Monday, August 2, 2021
Susan Saab Fortney & Theresa Morris, Using Accreditation Regulation to Address the ‘Pass-the-Harasser’ Problem in Higher Education, California Law Review (forthcoming). The abstract summarizes that the essay:
“examines how and why the pass-the-harasser phenomenon arises and persists in postsecondary institutions, as well as recent changes two university systems and one state have made to deal with the problem. Although these efforts are commendable, experts recognize that the “pass-the-harasser” problem requires concerted action by institutions across the country. To push universities and colleges to become part of the collective solution, the essay proposes that accrediting agencies, as regulators, adopt an accreditation standard requiring that schools implement policies and procedures related to screening faculty candidates to determine if they have been subject to misconduct findings. Such an accreditation standard helps institutions fulfill their mission of providing a safe and healthy environment where students, faculty, and staff can learn, work, and thrive."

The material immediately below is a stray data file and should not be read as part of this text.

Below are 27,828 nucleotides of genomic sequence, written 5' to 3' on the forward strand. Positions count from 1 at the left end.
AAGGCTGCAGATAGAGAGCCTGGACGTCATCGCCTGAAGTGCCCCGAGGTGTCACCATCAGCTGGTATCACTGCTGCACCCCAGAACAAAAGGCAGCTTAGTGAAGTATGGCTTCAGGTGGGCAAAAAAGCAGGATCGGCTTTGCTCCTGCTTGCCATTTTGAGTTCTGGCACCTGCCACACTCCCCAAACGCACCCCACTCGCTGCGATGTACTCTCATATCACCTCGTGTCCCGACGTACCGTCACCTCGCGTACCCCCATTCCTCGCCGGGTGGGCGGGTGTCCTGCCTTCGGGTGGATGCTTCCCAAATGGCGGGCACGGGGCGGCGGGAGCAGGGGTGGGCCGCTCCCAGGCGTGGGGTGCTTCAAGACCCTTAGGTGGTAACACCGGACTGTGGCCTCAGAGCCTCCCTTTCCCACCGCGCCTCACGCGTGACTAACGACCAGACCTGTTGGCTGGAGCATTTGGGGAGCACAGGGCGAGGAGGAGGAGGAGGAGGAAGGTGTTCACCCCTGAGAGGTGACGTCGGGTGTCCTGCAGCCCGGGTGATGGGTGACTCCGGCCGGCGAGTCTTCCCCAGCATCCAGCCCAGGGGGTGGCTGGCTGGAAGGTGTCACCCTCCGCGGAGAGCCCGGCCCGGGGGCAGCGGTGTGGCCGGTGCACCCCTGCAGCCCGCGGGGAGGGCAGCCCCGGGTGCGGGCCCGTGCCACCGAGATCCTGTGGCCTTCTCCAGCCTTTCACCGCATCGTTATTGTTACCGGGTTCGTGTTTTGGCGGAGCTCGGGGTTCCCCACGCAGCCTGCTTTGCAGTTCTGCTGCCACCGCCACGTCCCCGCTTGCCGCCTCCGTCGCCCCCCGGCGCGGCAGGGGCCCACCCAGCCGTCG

This essay strikes me as particularly timely as the ABA considers reforms to support diversity, inclusion, and equity in law schools. Programming for students to develop cultural competencies is foundational, but successful reforms should holistically consider all of the stakeholders who build and sustain an institution's culture.